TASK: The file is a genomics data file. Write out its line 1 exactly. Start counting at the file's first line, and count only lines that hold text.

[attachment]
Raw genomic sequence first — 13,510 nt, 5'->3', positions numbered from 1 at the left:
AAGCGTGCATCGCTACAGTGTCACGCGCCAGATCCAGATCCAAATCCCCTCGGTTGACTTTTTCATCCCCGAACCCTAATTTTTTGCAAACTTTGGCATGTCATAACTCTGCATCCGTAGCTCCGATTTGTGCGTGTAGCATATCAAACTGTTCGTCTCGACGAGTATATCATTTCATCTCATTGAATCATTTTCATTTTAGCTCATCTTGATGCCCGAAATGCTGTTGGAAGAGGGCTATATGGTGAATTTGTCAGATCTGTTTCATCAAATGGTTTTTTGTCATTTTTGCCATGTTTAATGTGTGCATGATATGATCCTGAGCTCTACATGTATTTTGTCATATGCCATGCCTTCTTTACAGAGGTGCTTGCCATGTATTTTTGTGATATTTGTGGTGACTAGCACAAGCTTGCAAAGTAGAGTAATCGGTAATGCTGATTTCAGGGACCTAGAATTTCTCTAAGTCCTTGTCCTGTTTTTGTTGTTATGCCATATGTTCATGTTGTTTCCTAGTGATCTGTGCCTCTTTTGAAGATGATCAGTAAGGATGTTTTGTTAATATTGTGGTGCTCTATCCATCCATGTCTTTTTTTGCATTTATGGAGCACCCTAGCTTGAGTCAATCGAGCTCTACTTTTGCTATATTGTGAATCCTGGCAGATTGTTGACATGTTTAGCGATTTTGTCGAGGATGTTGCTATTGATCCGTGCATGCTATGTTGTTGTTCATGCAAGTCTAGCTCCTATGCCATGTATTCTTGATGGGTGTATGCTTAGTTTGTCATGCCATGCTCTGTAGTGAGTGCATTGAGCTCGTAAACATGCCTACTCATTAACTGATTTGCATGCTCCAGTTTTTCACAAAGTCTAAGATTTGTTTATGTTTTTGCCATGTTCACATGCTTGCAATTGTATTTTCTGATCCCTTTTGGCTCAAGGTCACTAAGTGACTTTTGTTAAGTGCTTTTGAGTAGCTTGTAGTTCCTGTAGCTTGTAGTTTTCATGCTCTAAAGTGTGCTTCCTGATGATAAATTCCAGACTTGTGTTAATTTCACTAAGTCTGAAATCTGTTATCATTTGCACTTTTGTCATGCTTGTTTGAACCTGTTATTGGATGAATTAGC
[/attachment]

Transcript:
Raw genomic sequence first — 13,510 nt, 5'->3', positions numbered from 1 at the left: